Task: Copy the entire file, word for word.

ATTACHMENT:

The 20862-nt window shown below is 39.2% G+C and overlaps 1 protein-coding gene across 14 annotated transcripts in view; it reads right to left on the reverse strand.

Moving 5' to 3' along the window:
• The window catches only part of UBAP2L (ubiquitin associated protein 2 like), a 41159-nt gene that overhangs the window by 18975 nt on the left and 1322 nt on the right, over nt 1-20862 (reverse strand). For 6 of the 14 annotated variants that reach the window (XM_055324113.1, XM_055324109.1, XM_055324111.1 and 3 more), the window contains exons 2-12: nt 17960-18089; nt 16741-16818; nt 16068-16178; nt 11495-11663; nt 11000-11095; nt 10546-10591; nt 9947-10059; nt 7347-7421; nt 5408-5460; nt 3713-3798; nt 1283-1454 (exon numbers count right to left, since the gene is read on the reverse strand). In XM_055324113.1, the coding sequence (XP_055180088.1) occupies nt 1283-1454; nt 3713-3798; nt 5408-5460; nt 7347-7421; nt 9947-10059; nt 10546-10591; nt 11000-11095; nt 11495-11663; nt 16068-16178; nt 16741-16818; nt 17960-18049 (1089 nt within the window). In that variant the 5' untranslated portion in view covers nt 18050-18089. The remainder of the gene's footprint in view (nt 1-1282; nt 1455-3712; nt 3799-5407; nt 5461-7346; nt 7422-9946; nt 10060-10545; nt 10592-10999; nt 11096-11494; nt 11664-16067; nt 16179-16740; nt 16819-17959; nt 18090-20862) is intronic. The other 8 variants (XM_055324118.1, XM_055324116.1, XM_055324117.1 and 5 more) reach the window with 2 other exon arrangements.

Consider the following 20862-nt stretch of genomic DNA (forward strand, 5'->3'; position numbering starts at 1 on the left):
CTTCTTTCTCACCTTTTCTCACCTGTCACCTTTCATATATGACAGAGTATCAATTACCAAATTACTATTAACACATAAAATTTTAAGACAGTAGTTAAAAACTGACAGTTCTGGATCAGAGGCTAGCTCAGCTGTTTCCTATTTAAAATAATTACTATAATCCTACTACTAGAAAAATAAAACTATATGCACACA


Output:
The 20862-nt window shown below is 39.2% G+C and overlaps 1 protein-coding gene across 14 annotated transcripts in view; it reads right to left on the reverse strand.

Moving 5' to 3' along the window:
• The window catches only part of UBAP2L (ubiquitin associated protein 2 like), a 41159-nt gene that overhangs the window by 18975 nt on the left and 1322 nt on the right, over nt 1-20862 (reverse strand). For 6 of the 14 annotated variants that reach the window (XM_055324113.1, XM_055324109.1, XM_055324111.1 and 3 more), the window contains exons 2-12: nt 17960-18089; nt 16741-16818; nt 16068-16178; nt 11495-11663; nt 11000-11095; nt 10546-10591; nt 9947-10059; nt 7347-7421; nt 5408-5460; nt 3713-3798; nt 1283-1454 (exon numbers count right to left, since the gene is read on the reverse strand). In XM_055324113.1, the coding sequence (XP_055180088.1) occupies nt 1283-1454; nt 3713-3798; nt 5408-5460; nt 7347-7421; nt 9947-10059; nt 10546-10591; nt 11000-11095; nt 11495-11663; nt 16068-16178; nt 16741-16818; nt 17960-18049 (1089 nt within the window). In that variant the 5' untranslated portion in view covers nt 18050-18089. The remainder of the gene's footprint in view (nt 1-1282; nt 1455-3712; nt 3799-5407; nt 5461-7346; nt 7422-9946; nt 10060-10545; nt 10592-10999; nt 11096-11494; nt 11664-16067; nt 16179-16740; nt 16819-17959; nt 18090-20862) is intronic. The other 8 variants (XM_055324118.1, XM_055324116.1, XM_055324117.1 and 5 more) reach the window with 2 other exon arrangements.

Consider the following 20862-nt stretch of genomic DNA (forward strand, 5'->3'; position numbering starts at 1 on the left):
CTTCTTTCTCACCTTTTCTCACCTGTCACCTTTCATATATGACAGAGTATCAATTACCAAATTACTATTAACACATAAAATTTTAAGACAGTAGTTAAAAACTGACAGTTCTGGATCAGAGGCTAGCTCAGCTGTTTCCTATTTAAAATAATTACTATAATCCTACTACTAGAAAAATAAAACTATATGCACACA